Sometimes, there are actually ways that Aquelah can work with event planners to lower their rate, and she says this is something she enjoys doing. “Sometimes there is wiggle room with the date of the event, and that makes my job a lot easier. Because if you want to have your event on Memorial Day weekend, your rate will be higher. But if you tell me your dates are flexible, I can provide you with dates that have lower demands so that you end up with a cheaper rate and we get our rooms filled. It’s a win-win situation.”
9. Ask For Extras
Aquelah also likes helping planners who ask about amenities. “It never hurts to ask for extras. The worst we can do is say no. Just ask for it. Ask if there’s a way to get a complimentary suite, for example, or whether or not breakfast is included. It never hurts to ask for those extra tidbits because you never know. We may be able to throw that in there to sweeten the deal and get you to sign the contract earlier.”
10. Be Clear About Expectations
During the entire process, from when the event planner first reaches out to the hotel to when the event wraps up, they need to be on the same page with the hotel sales rep. According to Aquelah, this can be accomplished by being clear about what you need and being realistic. “There used to be a time when weddings were always held in the summertime and always on Saturdays. That’s just the way it was. May would come around, and it’d be wedding season, and come September, wedding season would be over. That’s not the case anymore. Especially coming out of a pandemic, things are a lot different. So you really need to be clear. Don’t just tell the hotel, ‘My wedding is on the weekend of July 3’. We need to know the specific date -Friday, Saturday or Sunday. It actually happens all the time. Ask about what’s going on at the hotel, but don’t freak out on us if the shuttle isn’t available right now or if breakfast isn’t the way it used to be. Because everything’s changed because of COVID. Your wedding is important, your event is important, but be realistic.”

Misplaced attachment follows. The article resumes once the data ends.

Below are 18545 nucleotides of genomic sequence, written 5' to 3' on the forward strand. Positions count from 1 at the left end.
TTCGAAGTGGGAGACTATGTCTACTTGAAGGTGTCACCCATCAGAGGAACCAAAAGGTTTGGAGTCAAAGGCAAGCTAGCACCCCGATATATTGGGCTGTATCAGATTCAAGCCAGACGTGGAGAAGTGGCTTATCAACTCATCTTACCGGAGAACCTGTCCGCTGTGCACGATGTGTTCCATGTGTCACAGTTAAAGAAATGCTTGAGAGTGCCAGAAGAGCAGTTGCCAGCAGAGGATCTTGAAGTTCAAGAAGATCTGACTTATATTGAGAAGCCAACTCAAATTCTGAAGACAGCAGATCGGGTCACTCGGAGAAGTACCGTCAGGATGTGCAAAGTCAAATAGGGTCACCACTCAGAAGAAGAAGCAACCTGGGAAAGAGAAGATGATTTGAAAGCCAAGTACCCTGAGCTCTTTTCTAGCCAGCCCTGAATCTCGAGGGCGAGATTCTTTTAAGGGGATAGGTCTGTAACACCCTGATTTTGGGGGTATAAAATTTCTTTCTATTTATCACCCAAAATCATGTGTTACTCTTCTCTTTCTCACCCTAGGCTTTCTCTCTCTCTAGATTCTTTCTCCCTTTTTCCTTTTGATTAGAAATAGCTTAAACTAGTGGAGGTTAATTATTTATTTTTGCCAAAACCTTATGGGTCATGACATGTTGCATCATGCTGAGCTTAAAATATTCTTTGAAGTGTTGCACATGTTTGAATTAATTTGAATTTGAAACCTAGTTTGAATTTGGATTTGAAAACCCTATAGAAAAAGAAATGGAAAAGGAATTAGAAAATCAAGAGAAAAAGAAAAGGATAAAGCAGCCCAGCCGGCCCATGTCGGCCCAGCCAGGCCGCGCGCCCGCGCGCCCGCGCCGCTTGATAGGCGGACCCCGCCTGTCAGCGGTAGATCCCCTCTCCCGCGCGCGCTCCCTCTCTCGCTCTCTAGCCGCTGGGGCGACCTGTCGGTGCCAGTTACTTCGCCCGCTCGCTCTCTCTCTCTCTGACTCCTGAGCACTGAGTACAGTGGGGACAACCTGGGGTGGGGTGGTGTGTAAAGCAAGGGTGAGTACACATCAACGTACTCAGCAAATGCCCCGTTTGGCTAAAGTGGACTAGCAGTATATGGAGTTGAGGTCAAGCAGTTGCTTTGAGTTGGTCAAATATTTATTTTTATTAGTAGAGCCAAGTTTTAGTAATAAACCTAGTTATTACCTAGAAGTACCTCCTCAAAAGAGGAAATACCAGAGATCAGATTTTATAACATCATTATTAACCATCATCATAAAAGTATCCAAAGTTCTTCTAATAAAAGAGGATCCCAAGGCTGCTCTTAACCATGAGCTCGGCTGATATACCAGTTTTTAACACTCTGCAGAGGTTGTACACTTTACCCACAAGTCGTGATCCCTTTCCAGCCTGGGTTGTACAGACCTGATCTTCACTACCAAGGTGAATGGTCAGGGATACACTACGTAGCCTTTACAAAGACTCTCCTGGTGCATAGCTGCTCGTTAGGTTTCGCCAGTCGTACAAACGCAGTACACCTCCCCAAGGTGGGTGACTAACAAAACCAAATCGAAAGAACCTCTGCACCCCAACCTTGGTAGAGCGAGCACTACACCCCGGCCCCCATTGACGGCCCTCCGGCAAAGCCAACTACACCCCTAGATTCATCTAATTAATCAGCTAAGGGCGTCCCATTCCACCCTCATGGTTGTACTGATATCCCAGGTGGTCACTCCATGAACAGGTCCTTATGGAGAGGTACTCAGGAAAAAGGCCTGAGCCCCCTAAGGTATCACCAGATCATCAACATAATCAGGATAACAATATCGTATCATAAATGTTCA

11. Build Relationships
If every event planner is lucky enough to work with a hotel professional like Aquelah, I think it’s safe to say that everyone involved will have a great experience. And hopefully, build relationships that lead to exciting opportunities in the future.